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World Bank opens 68 new investigations during FY2018

World Bank Integrity Vice President Pascale Hélène DuboisThe World Bank Group debarred 78 firms and individuals during fiscal year 2018 and opened 68 new investigations into allegations of misconduct in bank-funded projects. 

The bank also recognized 73 cross debarments from other multilateral development banks during the year, according to a report published this month.

There are five types of sanctionable practices while participating in a World Bank-funded project — fraud, corruption, collusion, coercion, or obstruction.

Fifteen firms and individuals were released from sanctions during the year and became eligible to work on bank-funded projects again, the Sanctions System Annual Report FY18 (pdf) said.

The bank’s Integrity (INT) Vice President is Pascale Hélène Dubois. She’s a Belgium national, a lawyer, and a Certified Fraud Examiner.

Before her appointment in mid 2017, she was the World Bank’s Chief Suspension and Debarment Officer.

During FY2018, the INT staff worked on 390 projects in which the World Bank had committed about $2.2 billion in funding.

“The [Integrity] team also trained approximately 1,650 people over the course of the year and provided advisory services in 28 countries,” the report said.

Other multilaterial development banks that recognize cross-debarments are the Asian Development Bank, the European Bank for Reconstruction and Development, the Inter-American Development Bank, and the African Development Bank.

A list of all World Bank debarred entities and individuals is here.

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Richard L. Cassin is the publisher and editor of the FCPA Blog.

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2 Comments

  1. There is no doubt that Pascale is doing a yeoman’s job with the mandate and tools she has at hand. However, there is little doubt that she and all of the Banks could do much more to assess, harness and catalyze the Bank’s funds and programs if they embraced 21st century whistleblower systems and transparency policies. The research and know-how to encourage and protect whistleblowers, anonymous or otherwise, is out there. But the political will to do so and the Bank’s willingness to expose corruption, often deeply embedded within Bank projects at the country level, is sorely lacking.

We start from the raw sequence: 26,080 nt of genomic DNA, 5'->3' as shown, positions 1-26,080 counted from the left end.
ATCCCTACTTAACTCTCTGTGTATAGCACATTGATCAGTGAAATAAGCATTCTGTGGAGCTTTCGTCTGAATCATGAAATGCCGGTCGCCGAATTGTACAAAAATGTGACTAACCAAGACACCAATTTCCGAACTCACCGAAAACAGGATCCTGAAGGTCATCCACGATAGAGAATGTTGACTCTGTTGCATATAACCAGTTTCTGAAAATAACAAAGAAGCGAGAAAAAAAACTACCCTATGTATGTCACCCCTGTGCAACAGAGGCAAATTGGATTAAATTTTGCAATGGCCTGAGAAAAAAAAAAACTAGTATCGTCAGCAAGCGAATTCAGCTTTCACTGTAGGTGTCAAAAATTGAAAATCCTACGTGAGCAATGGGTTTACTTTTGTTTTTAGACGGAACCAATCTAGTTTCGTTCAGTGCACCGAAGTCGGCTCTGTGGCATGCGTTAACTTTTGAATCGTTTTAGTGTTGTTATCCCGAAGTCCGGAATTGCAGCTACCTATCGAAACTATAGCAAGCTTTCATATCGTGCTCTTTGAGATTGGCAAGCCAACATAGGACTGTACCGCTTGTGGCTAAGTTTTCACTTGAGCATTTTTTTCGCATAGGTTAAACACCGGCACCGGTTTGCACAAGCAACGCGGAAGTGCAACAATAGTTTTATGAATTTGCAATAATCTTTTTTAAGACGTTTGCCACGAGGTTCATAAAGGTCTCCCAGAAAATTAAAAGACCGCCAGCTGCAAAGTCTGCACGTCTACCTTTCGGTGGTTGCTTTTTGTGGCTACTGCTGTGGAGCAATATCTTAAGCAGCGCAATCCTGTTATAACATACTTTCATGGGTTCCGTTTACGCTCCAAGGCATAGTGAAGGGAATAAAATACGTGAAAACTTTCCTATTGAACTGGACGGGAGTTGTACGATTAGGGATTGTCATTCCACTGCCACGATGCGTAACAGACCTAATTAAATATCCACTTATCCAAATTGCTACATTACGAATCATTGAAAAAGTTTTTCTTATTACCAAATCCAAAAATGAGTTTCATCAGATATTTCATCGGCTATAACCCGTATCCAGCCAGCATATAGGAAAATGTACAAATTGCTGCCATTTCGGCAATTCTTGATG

Pascale can’t make the decision to move in this direction. This will take strong support from the Bank’s President and a strong push from the new U.S. Congress. It’s past time to give whistleblowers both inside and outside the Bank the protection and award incentives they deserve and for the Bank to set the example.

    I hope someone at the Bank will blow the whistle on their misguided, outdated punitive whistleblower system and policy.

  2. Kindly note that the Asian Infrastructure Investment Bank (AIIB began operations in 2016) also recognizes the cross-debarments made by the MDBs that are party to the Agreement on Mutual Enforcement of Debarment Decisions (AMEDD). This is provided for in AIIB’s Policy on Prohibited Practices (PPP) which was one of the first policies to be approved by its Board. In time AIIB aims to be a signatory to AMEDD. See https://www.aiib.org/en/policies-strategies/operational-policies/prohibited-practices.html


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